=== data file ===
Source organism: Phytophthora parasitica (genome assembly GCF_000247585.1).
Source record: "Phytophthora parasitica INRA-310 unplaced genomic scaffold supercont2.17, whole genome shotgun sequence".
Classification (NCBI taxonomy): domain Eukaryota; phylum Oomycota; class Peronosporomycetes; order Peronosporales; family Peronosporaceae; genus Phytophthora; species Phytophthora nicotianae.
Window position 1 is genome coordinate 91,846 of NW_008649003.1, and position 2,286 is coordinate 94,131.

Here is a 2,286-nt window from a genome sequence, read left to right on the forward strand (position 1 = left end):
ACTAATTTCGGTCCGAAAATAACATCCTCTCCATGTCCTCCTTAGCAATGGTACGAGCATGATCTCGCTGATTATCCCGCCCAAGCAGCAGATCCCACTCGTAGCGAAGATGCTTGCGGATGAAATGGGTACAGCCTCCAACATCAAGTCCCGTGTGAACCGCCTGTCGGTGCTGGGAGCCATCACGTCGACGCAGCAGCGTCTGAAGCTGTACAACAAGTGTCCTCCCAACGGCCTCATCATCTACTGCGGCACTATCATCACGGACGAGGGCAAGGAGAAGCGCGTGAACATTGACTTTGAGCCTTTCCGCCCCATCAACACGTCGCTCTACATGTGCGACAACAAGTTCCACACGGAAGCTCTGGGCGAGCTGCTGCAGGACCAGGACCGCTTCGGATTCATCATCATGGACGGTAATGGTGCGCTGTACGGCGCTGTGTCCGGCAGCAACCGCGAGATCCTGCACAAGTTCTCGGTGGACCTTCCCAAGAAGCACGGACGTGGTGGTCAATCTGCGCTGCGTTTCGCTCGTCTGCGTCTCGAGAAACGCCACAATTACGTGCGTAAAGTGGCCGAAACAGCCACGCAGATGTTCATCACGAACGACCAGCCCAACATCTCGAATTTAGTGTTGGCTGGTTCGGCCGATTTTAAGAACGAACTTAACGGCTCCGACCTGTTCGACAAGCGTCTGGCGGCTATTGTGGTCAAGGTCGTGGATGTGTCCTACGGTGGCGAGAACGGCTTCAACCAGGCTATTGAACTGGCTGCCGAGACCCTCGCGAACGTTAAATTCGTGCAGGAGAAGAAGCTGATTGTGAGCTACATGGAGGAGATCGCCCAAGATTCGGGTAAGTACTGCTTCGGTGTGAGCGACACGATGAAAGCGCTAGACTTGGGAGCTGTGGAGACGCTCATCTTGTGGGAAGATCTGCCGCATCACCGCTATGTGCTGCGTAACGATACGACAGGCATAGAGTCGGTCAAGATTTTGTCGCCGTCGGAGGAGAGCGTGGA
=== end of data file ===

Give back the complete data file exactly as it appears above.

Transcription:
Source organism: Phytophthora parasitica (genome assembly GCF_000247585.1).
Source record: "Phytophthora parasitica INRA-310 unplaced genomic scaffold supercont2.17, whole genome shotgun sequence".
Classification (NCBI taxonomy): domain Eukaryota; phylum Oomycota; class Peronosporomycetes; order Peronosporales; family Peronosporaceae; genus Phytophthora; species Phytophthora nicotianae.
Window position 1 is genome coordinate 91,846 of NW_008649003.1, and position 2,286 is coordinate 94,131.

Here is a 2,286-nt window from a genome sequence, read left to right on the forward strand (position 1 = left end):
ACTAATTTCGGTCCGAAAATAACATCCTCTCCATGTCCTCCTTAGCAATGGTACGAGCATGATCTCGCTGATTATCCCGCCCAAGCAGCAGATCCCACTCGTAGCGAAGATGCTTGCGGATGAAATGGGTACAGCCTCCAACATCAAGTCCCGTGTGAACCGCCTGTCGGTGCTGGGAGCCATCACGTCGACGCAGCAGCGTCTGAAGCTGTACAACAAGTGTCCTCCCAACGGCCTCATCATCTACTGCGGCACTATCATCACGGACGAGGGCAAGGAGAAGCGCGTGAACATTGACTTTGAGCCTTTCCGCCCCATCAACACGTCGCTCTACATGTGCGACAACAAGTTCCACACGGAAGCTCTGGGCGAGCTGCTGCAGGACCAGGACCGCTTCGGATTCATCATCATGGACGGTAATGGTGCGCTGTACGGCGCTGTGTCCGGCAGCAACCGCGAGATCCTGCACAAGTTCTCGGTGGACCTTCCCAAGAAGCACGGACGTGGTGGTCAATCTGCGCTGCGTTTCGCTCGTCTGCGTCTCGAGAAACGCCACAATTACGTGCGTAAAGTGGCCGAAACAGCCACGCAGATGTTCATCACGAACGACCAGCCCAACATCTCGAATTTAGTGTTGGCTGGTTCGGCCGATTTTAAGAACGAACTTAACGGCTCCGACCTGTTCGACAAGCGTCTGGCGGCTATTGTGGTCAAGGTCGTGGATGTGTCCTACGGTGGCGAGAACGGCTTCAACCAGGCTATTGAACTGGCTGCCGAGACCCTCGCGAACGTTAAATTCGTGCAGGAGAAGAAGCTGATTGTGAGCTACATGGAGGAGATCGCCCAAGATTCGGGTAAGTACTGCTTCGGTGTGAGCGACACGATGAAAGCGCTAGACTTGGGAGCTGTGGAGACGCTCATCTTGTGGGAAGATCTGCCGCATCACCGCTATGTGCTGCGTAACGATACGACAGGCATAGAGTCGGTCAAGATTTTGTCGCCGTCGGAGGAGAGCGTGGA